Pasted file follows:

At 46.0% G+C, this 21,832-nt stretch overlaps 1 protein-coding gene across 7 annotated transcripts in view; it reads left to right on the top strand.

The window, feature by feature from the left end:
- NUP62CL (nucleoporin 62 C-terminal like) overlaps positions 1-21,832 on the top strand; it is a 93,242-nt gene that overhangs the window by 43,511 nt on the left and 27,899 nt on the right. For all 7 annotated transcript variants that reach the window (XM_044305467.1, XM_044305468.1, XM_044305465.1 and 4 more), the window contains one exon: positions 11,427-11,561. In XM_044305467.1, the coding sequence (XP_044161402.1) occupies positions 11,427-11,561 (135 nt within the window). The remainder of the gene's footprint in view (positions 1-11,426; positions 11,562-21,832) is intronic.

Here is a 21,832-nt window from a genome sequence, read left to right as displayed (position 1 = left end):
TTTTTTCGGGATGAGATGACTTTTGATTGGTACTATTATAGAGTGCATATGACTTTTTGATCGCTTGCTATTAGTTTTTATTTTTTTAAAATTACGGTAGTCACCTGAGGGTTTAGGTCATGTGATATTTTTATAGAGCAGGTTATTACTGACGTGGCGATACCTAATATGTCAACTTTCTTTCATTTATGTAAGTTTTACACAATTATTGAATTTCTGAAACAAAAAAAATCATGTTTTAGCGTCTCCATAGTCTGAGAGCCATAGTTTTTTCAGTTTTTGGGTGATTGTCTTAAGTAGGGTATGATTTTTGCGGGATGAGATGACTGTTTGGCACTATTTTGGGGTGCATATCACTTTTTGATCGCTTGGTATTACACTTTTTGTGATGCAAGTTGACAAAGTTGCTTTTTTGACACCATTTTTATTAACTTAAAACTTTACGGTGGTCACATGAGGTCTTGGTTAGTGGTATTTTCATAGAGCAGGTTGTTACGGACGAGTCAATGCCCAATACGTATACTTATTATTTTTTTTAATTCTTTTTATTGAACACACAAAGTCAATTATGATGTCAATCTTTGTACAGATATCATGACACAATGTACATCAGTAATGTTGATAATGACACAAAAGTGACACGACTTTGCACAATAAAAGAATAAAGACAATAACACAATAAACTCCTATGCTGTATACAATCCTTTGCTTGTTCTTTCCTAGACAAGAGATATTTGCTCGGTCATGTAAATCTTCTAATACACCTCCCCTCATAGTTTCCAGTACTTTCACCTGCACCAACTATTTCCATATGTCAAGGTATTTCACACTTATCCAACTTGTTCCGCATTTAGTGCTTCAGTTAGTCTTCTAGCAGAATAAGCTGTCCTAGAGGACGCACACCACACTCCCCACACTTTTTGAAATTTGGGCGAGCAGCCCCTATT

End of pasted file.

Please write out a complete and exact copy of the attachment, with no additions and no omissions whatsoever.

At 46.0% G+C, this 21,832-nt stretch overlaps 1 protein-coding gene across 7 annotated transcripts in view; it reads left to right on the top strand.

The window, feature by feature from the left end:
- NUP62CL (nucleoporin 62 C-terminal like) overlaps positions 1-21,832 on the top strand; it is a 93,242-nt gene that overhangs the window by 43,511 nt on the left and 27,899 nt on the right. For all 7 annotated transcript variants that reach the window (XM_044305467.1, XM_044305468.1, XM_044305465.1 and 4 more), the window contains one exon: positions 11,427-11,561. In XM_044305467.1, the coding sequence (XP_044161402.1) occupies positions 11,427-11,561 (135 nt within the window). The remainder of the gene's footprint in view (positions 1-11,426; positions 11,562-21,832) is intronic.

Here is a 21,832-nt window from a genome sequence, read left to right as displayed (position 1 = left end):
TTTTTTCGGGATGAGATGACTTTTGATTGGTACTATTATAGAGTGCATATGACTTTTTGATCGCTTGCTATTAGTTTTTATTTTTTTAAAATTACGGTAGTCACCTGAGGGTTTAGGTCATGTGATATTTTTATAGAGCAGGTTATTACTGACGTGGCGATACCTAATATGTCAACTTTCTTTCATTTATGTAAGTTTTACACAATTATTGAATTTCTGAAACAAAAAAAATCATGTTTTAGCGTCTCCATAGTCTGAGAGCCATAGTTTTTTCAGTTTTTGGGTGATTGTCTTAAGTAGGGTATGATTTTTGCGGGATGAGATGACTGTTTGGCACTATTTTGGGGTGCATATCACTTTTTGATCGCTTGGTATTACACTTTTTGTGATGCAAGTTGACAAAGTTGCTTTTTTGACACCATTTTTATTAACTTAAAACTTTACGGTGGTCACATGAGGTCTTGGTTAGTGGTATTTTCATAGAGCAGGTTGTTACGGACGAGTCAATGCCCAATACGTATACTTATTATTTTTTTTAATTCTTTTTATTGAACACACAAAGTCAATTATGATGTCAATCTTTGTACAGATATCATGACACAATGTACATCAGTAATGTTGATAATGACACAAAAGTGACACGACTTTGCACAATAAAAGAATAAAGACAATAACACAATAAACTCCTATGCTGTATACAATCCTTTGCTTGTTCTTTCCTAGACAAGAGATATTTGCTCGGTCATGTAAATCTTCTAATACACCTCCCCTCATAGTTTCCAGTACTTTCACCTGCACCAACTATTTCCATATGTCAAGGTATTTCACACTTATCCAACTTGTTCCGCATTTAGTGCTTCAGTTAGTCTTCTAGCAGAATAAGCTGTCCTAGAGGACGCACACCACACTCCCCACACTTTTTGAAATTTGGGCGAGCAGCCCCTATT